Posts Tagged Occupy wall street
In a move that could alter the minimum wage debate and improve the image of the world’s largest retailer, Walmart announced it will raise the baseline wage of its current store employees to $10 per hour, bringing pay hikes to an estimated 500,000 workers.
The company said in an announcement on Thursday that it would raise its wage floor to $9 in April, followed by a second boost to $10 by next February.
Now I do not want to berate them for giving their employees a wage increase. That is a good thing and better than nothing, I guess.
But I do want to make a few observations:
1) A dollar or two more per hour spread out over two years is nothing but a drop in the bucket and is not likely going to change the situation of people in Wal-mart’s employ all that much, if at all.
2) Compared to the obscene wealth Walmart and the Walton family have (the six Waltons have a net worth of $144.7 billion. This fiscal year three Waltons—Rob, Jim, and Alice (and the various entities that they control)—will receive an estimated $3.1 billion in Walmart dividends from their majority stake in the company), giving their employees a mere dollar or two an hour more in wages is not only a drop in the bucket but, quite frankly, insulting. It reeks of the kind of greed communists have not only predicted but almost caricatured since the beginning of the industrial revolution and the emergence of capitalism. The greed here is unfathomable.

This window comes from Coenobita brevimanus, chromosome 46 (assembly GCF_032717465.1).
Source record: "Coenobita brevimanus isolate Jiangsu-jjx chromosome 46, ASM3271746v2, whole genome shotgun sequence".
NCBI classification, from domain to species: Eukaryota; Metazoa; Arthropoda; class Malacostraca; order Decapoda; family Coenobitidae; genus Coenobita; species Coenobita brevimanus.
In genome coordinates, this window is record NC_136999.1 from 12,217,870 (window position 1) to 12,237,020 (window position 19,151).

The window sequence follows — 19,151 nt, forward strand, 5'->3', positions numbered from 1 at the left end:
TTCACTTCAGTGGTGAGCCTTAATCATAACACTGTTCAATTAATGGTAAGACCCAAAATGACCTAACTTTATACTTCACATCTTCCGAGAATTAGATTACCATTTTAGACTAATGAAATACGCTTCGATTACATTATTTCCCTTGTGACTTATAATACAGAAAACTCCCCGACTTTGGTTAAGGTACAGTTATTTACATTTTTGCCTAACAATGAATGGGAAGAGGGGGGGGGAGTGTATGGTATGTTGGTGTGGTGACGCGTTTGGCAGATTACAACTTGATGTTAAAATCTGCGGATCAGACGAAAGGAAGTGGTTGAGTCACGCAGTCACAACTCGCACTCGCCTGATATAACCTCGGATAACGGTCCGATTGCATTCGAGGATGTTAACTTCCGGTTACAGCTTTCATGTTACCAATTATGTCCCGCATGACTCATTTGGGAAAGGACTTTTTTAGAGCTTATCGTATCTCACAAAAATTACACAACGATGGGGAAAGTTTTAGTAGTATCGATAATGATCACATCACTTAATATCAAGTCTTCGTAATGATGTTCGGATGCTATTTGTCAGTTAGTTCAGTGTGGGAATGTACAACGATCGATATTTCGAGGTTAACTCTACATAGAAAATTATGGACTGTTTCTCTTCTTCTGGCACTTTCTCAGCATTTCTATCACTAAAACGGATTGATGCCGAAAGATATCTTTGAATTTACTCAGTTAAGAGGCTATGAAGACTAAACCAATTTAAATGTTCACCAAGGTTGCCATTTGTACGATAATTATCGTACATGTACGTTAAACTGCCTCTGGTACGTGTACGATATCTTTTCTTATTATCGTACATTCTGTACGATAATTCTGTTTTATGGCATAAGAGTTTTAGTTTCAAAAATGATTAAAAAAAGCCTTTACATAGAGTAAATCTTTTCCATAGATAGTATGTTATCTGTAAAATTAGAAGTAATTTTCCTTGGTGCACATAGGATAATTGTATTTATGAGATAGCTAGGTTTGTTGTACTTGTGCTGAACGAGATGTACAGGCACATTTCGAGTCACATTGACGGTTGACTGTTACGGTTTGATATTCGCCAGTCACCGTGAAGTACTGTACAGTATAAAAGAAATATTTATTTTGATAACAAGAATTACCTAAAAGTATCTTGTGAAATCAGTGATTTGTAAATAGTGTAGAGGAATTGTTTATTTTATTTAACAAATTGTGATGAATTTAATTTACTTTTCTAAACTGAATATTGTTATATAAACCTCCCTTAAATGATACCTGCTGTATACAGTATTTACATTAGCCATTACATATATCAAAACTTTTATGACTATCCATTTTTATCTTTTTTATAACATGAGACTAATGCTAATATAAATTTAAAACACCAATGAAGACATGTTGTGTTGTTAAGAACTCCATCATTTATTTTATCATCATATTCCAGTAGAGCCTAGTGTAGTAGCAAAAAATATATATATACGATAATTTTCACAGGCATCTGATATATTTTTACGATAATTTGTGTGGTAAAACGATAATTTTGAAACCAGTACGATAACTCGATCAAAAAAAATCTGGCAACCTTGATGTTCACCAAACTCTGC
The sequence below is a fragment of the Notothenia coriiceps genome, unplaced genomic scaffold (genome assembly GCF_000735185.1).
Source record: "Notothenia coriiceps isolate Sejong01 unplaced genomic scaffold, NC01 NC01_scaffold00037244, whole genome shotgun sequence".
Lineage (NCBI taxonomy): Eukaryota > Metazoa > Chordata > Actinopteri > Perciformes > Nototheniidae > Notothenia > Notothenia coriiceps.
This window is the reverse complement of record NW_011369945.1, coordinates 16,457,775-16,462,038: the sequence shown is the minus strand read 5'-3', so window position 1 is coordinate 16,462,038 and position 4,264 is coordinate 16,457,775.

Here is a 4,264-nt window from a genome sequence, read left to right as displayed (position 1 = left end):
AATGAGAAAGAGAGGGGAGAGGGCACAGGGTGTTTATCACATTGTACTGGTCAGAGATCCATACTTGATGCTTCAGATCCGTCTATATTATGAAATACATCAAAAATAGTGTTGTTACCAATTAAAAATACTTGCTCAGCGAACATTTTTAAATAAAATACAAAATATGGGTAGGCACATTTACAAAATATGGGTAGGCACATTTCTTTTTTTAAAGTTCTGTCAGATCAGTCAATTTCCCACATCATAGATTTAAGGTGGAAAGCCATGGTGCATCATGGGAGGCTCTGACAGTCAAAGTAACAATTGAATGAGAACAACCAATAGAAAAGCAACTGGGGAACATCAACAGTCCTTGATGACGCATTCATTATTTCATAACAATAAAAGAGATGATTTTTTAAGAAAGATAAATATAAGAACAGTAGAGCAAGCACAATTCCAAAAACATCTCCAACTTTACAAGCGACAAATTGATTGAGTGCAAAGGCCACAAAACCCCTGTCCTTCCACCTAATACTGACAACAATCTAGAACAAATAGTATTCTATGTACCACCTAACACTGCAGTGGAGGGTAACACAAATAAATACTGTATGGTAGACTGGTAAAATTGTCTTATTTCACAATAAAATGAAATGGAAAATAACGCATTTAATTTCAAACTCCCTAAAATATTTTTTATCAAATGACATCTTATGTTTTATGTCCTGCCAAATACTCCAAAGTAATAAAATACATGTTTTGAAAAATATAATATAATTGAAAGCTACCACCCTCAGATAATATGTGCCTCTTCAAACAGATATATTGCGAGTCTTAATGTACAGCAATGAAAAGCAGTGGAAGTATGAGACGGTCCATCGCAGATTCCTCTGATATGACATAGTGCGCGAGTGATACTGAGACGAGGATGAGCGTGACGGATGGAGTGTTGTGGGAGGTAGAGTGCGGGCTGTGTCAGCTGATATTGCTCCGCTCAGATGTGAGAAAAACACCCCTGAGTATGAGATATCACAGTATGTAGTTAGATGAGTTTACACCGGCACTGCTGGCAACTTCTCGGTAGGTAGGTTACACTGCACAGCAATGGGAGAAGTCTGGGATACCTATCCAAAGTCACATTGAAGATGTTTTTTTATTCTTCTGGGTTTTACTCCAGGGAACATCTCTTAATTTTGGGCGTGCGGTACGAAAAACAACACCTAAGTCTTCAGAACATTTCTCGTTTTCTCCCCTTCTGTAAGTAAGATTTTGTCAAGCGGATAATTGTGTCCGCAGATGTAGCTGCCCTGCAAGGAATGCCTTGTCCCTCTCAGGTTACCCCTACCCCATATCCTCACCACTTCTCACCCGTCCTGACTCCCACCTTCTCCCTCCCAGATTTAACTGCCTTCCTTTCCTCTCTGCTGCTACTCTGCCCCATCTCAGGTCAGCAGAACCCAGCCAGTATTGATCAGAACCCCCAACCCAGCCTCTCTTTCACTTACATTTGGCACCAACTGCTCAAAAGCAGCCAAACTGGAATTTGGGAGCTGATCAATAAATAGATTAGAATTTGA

3) What Walmart is doing here is voluntary. They are not obliged, per federal minimum wage laws, to give their employees more than $7.25 an hour. People are all beside themselves over the “generosity” of Walmart and celebrate this as some kind of a victory for workers.
There is a whole lot wrong with this, not the least of which is that 10 dollars an hour is not a livable wage. It amounts to not more than $18,720 a year before taxes. After the tax collector is done with you, that amount is most likely reduced by another 40%. No one can live on this.
But the bigger issue here is that people waiting to be paid a livable wage for a days’ work shouldn’t be dependent on the largesse and generosity of their employers voluntarily giving them wage increases. In other words, it should not be up to an employer’s discretion to not only treat their employees well but to also give them wage increases. Because a lot of them will be waiting forever.